The Bureau of Dodgy Dreams review by Joy Hinckley

The Bureau of Dodgy Dreams review by Joy Hinckley 18 May at The Old Ambulance Station, Nambour The Bureau Of Dodgy Dreams @ The Old Ambo’, Nambour David Erskine, the imaginative force behind The Bureau of Dodgy Dreams, has a long and impressive theatrical CV. Originating in Adelaide, he has studied, worked and toured widely, […]

The Bureau of Dodgy Dreams review by Joy Hinckley

18 May at The Old Ambulance Station, Nambour

The Bureau Of Dodgy Dreams @ The Old Ambo’, Nambour

David Erskine, the imaginative force behind The Bureau of Dodgy Dreams, has a long and impressive theatrical CV. Originating in Adelaide, he has studied, worked and toured widely, living in the creative hubs of Amsterdam and Berlin. He now calls the Sunshine Coast home.

His fellow creator/performers Georgia Toner and Cesar Genaro lend their agile bodies and wonderfully mobile and expressive faces to the many characters they inhabit.

A series of short and varied pieces, The Bureau of Dodgy Dreams aims to animate the inanimate: puppets, masks, and light. Some use a traditional puppet theatre proscenium; and some step forward to perform in the space in front.

Stand out puppet pieces include The Fisherman, adapted from the legend of the Selkies, or seal-women; and The Night Watchman. The Night Watchman was an oddly disturbing vision, a kind of Goya meets Dali nightmare.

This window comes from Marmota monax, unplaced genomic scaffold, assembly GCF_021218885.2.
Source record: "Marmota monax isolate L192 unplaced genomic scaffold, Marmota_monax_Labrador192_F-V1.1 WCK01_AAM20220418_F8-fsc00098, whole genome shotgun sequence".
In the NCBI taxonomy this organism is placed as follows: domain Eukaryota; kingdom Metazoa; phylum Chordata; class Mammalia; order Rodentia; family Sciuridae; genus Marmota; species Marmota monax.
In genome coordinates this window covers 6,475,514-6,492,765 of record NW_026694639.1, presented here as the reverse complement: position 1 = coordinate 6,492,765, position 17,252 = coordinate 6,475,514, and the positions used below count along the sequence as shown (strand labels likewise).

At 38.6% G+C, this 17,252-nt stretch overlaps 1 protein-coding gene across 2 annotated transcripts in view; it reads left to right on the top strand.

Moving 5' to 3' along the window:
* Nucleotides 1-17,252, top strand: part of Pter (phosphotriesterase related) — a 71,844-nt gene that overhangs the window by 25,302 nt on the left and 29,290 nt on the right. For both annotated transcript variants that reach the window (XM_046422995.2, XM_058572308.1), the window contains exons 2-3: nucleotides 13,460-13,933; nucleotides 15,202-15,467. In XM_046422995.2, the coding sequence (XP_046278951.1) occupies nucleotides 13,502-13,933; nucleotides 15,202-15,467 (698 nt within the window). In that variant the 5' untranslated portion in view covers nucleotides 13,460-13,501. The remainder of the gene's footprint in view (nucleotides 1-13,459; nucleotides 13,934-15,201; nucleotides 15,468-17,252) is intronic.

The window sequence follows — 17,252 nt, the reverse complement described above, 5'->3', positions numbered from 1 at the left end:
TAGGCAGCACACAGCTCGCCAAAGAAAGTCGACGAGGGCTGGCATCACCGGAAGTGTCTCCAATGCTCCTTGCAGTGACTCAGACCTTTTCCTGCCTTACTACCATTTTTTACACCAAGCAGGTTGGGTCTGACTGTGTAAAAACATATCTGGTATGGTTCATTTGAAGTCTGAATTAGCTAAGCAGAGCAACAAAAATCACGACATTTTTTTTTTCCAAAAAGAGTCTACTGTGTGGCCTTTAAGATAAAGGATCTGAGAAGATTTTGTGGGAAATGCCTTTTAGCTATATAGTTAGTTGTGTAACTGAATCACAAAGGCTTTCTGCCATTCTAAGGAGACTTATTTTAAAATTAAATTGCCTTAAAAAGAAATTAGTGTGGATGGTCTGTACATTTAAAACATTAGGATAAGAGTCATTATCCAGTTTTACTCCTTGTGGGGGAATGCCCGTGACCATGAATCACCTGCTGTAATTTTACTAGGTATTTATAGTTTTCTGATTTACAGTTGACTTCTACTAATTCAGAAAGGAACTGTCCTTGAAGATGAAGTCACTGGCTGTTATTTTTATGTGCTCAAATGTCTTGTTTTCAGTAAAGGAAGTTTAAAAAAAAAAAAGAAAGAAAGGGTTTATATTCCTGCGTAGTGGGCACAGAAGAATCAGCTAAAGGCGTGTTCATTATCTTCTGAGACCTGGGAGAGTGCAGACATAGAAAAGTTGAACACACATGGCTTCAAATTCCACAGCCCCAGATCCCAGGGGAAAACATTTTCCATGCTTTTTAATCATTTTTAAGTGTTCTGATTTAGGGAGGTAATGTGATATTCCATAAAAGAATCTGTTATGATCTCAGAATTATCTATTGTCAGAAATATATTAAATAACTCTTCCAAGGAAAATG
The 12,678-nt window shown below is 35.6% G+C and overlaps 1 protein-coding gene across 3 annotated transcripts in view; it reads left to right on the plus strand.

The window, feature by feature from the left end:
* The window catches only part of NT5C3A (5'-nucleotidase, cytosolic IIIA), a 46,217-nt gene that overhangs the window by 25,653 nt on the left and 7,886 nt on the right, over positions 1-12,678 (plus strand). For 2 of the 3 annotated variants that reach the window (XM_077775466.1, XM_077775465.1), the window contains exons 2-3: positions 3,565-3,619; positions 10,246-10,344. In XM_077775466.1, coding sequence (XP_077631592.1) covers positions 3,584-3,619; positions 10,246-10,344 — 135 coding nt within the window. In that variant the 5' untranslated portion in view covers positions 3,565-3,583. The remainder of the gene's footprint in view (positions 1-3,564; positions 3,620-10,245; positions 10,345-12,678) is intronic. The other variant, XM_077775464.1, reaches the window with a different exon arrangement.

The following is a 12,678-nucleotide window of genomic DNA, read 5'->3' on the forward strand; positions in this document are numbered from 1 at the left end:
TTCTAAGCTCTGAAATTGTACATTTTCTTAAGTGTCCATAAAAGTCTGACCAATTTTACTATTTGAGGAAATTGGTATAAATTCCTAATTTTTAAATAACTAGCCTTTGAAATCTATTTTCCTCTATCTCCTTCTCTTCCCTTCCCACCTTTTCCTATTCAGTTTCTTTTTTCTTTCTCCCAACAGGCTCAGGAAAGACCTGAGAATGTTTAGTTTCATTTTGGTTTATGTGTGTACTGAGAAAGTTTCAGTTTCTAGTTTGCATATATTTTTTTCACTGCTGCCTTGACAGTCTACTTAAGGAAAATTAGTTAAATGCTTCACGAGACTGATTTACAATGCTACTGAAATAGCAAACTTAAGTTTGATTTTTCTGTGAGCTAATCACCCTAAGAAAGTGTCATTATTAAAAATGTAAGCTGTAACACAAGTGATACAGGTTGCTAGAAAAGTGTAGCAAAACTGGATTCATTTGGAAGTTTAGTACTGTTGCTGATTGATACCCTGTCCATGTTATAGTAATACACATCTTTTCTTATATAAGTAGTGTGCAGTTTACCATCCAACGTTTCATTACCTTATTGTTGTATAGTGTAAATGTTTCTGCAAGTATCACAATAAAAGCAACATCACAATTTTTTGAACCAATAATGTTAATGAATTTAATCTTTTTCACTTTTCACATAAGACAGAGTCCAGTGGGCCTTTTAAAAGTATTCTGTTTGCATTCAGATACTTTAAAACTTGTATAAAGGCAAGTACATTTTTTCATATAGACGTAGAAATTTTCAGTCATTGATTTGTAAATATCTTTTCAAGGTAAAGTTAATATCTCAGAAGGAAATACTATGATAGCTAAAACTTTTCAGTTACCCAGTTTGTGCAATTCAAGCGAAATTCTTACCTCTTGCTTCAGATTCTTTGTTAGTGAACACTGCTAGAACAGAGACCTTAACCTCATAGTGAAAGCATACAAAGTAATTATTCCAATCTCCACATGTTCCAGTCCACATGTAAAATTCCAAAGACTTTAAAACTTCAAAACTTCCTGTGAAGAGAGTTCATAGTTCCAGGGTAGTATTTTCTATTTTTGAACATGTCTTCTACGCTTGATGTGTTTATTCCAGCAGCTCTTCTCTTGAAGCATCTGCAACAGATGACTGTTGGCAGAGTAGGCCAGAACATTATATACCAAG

The Fisherman created moments of genuine enchantment in both senses of the word. I was completely convinced of the life inhabiting these little beings, and delighted by their small, subtle human gestures, particularly those of Georgia’s Selkie woman.

Georgia Toner provided two more standout moments in the show, a recitation of Poe’s Dream-Land, with only lighting and a mask which she held in her hand; and the beautifully sung lament When I am Laid to Earth to accompany Mother Earth, a story of a child born, grown, and ultimately lost to war.

The Tally Stick was less successful. Life size puppets of Nemesis and Mephisto argue over who gets first dibs at a human soul. The writing lacked a sharp and clear focus and the performance seemed perhaps a little under-rehearsed.

Two straight forward clowning segments, Breaking News and Crossroads delighted the small but responsive audience. I know the show was all about puppets and masks, but I was pining for a glimpse of the animated faces I knew lay behind the odd masks.

OMG…It’s a book! visited what has now become cliché theatre territory, our addiction to social media and electronic devices.

The Bureau of Dodgy Dreams’ season is now completed on the Sunshine Coast, but there are two more performances at Concept in Fortitude Valley on 25 May.